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Take A Break, And Do It Often!

Lately, I’ve been having a hard time writing.  Even these brief blog entries are an issue most days.  It kinda stinks, because I love writing so much.  Having C-PTSD contributes to my difficulties with focus sometimes, but it isn’t always why I have trouble focusing.

I’ve been feeling very burned out lately, & I realized why.  Focusing on one’s healing & mental & emotional health is a very good thing.  It enables you to work through issues, to forgive, to heal.  However, it really is possible to focus too much on such things.  The mind needs breaks from hard work, just as the body does, & focusing on healing is certainly hard work!  The mind also needs a break from negative things as well.  (Please know that I’m not saying be positive about the truly negative things in life, as that isn’t healthy either.)  If you too have C-PTSD I believe these breaks become even more important to your mental health.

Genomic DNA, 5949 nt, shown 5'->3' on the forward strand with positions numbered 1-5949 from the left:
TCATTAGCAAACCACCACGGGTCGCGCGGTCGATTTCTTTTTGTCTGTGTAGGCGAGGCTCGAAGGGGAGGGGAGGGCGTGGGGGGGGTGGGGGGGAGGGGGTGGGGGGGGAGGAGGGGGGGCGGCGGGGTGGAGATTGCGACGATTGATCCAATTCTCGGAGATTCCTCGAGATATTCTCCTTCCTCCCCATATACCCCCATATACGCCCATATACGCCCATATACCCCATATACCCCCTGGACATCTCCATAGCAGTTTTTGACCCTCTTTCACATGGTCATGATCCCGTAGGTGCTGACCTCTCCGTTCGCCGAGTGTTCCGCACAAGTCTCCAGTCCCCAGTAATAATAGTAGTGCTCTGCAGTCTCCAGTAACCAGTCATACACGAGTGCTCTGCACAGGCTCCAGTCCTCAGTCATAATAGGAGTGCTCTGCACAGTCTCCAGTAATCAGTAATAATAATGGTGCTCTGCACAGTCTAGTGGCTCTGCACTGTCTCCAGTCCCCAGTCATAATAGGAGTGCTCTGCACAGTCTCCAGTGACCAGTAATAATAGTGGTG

When you grew up with a narcissistic mother, it can be hard to be a balanced adult.  Early on, once you first realize that your mother is abusive, you’re angry.  Very angry.  All this time you thought what she did to you was your fault, & you finally learned she lied- it wasn’t you, it was her.  That is a tough pill to swallow!  Then you learn more & more about narcissism, & so many things finally make sense, things about you & about your mother.  It’s very easy to become consumed & focus constantly on your mother’s abuse, on NPD, on the problems you have as an adult that stem from that abuse & more.  However, this is not healthy to do at all!  Like I said, the mind needs breaks sometimes, & it needs balance.